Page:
The Internet is broken...

"Mr. Dawson, please contact the main office...The Internet is broken again."

So I've already taken a post to talk about back to school preparations (in which I am currently neck deep myself)...Now I'd like to talk a bit about end user training.  The new school year is here and so are new opportunities to train the staff and teachers in your schools.  New teacher orientations, administrative welcomes and inservices, teacher information packets, and all the beginning-of-the-year craziness provide a vast array of media for IT-related messages.

How many times have you been paged over the intercom (or gotten a text message if your school district is a bit more sophisticated) with a flustered message along the lines of:

" [Insert your name here], please contact the main office...The Internet is broken."

I always want to respond with shock at their faith in my ability to fix everything that is wrong with the Internet. Of course, then I realize that my users simply understand too little about the systems they use every day to actually define a problem for me.  Well-trained users = happy IT guys, not because they can do our jobs for us, but because even a the smallest clue can help our users really tell us what is wrong.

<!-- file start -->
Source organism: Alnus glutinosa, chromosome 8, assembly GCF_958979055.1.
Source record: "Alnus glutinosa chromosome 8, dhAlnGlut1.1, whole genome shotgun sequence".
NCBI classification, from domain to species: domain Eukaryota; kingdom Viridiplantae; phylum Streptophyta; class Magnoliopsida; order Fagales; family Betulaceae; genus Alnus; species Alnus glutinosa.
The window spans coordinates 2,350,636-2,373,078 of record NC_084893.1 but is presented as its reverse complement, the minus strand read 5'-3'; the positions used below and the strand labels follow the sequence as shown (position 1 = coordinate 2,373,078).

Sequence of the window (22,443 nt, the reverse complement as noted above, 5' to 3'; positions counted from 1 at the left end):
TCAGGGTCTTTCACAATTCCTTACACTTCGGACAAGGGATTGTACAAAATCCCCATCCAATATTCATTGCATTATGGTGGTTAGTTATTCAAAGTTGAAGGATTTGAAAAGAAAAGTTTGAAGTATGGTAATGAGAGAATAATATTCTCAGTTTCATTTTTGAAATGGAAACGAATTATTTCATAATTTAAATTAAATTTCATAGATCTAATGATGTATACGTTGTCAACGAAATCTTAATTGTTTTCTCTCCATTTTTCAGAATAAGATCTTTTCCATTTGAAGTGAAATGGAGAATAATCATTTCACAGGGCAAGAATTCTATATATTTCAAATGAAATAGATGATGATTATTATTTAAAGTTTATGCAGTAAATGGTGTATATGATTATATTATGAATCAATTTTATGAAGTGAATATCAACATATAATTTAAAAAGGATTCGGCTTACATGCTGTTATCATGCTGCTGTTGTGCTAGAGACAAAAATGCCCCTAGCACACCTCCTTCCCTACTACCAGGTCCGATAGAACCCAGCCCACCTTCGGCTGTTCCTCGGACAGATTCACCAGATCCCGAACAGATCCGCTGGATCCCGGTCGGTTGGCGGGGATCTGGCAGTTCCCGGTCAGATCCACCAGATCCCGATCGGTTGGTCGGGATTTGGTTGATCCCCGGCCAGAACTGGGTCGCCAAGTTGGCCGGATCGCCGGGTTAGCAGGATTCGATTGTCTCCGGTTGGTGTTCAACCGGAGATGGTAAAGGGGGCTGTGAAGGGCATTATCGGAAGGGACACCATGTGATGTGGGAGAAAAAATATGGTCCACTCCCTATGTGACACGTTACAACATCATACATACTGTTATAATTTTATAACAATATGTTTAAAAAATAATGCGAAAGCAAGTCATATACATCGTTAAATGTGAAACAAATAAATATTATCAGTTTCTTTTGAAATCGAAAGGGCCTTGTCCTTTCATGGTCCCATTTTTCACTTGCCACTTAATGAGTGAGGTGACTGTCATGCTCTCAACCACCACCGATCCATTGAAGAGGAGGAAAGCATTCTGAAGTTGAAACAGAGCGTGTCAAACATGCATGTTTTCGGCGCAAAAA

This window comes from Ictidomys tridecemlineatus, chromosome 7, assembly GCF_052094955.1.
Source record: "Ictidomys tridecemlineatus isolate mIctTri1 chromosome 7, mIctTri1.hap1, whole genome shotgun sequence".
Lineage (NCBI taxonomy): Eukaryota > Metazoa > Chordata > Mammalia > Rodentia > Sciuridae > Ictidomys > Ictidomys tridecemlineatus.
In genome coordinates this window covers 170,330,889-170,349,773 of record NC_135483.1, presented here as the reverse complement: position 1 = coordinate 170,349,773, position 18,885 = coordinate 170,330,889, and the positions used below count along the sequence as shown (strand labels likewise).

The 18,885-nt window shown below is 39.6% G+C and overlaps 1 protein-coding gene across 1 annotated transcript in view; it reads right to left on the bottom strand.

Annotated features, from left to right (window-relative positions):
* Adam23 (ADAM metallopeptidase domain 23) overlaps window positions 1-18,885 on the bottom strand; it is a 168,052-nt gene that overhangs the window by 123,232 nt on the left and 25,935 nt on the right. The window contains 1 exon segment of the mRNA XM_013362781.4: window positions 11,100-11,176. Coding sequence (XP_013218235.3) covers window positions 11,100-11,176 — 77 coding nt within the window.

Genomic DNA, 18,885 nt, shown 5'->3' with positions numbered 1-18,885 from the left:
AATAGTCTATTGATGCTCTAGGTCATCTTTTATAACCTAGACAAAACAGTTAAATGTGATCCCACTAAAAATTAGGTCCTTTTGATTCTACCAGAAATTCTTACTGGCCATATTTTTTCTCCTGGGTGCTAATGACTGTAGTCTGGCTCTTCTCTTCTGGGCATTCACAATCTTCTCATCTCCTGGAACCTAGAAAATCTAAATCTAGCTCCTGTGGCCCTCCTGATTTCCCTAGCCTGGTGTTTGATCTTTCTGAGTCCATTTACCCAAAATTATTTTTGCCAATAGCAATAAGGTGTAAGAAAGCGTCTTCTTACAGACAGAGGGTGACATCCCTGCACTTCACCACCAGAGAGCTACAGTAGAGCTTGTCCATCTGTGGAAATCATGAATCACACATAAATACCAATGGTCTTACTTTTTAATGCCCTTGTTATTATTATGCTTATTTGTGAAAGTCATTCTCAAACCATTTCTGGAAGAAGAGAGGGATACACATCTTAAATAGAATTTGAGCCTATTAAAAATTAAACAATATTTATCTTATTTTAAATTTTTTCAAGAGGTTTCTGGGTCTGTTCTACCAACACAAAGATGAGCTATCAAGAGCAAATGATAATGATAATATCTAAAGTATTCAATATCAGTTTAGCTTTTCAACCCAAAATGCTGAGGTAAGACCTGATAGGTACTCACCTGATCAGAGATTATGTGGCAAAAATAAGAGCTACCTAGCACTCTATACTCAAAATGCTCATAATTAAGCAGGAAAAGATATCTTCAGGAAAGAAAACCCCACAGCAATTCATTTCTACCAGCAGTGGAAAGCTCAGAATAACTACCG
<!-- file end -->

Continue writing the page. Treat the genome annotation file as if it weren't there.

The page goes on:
Parents of multiple children will understand this analogy.  By the time you hit kid #3 or #4, calls to the pediatrician for routine illnesses are quick and easy.  They go something like this:

You: "Hi, Doctor.  Little Johnny is running a fever of 103.  We doubled his dose of ibuprofen last night and followed up with Tylenol 4 hours later.  Still no luck and he's pulling on his ears.  Sounds like the ear infection Bobby always used to get."

Doctor: "Definitely sounds like an ear infection.  I'll call in a prescription for you.  You can pick it up in an hour."

You: "Thanks.  Bye."

First-time parents will end up with a lengthy doctor's visit (or an emergency room visit), as well as several sleepless nights trying to figure out why little Jenny has been so upset for the last week. 

End users are the same way.  If you can provide some simple troubleshooting guidelines and basic "steps before you call tech support," you will not only empower your users, but reduce your time spent diagnosing problems and eliminate a few calls a day to reboot a computer.

Perhaps even more importantly, improving your users' level of understanding can breed a bit of empathy and create a fair amount of political capital.  The effort of providing in-person training, simple manuals and guides, and taking the time to educate users will make them that much more sympathetic the next time it takes a day or two to answer a tech support call.  When we provided a simple overview of our student scheduling process, teacher complaints regarding problems with our student management system dropped significantly because of the new understanding of the behind the scenes problems we encounter so frequently.

Bottom line, take a little time to educate the educators.  A few hours spent during the first week of school can save a lot of time during the next 175 days.  Better yet, the intercom calls from the office might now start sounding like:

" [Insert your name here], please contact the main office...Our switch up here does not appear to be connected to the backbone any longer. Can you take a look in the wiring closet?"

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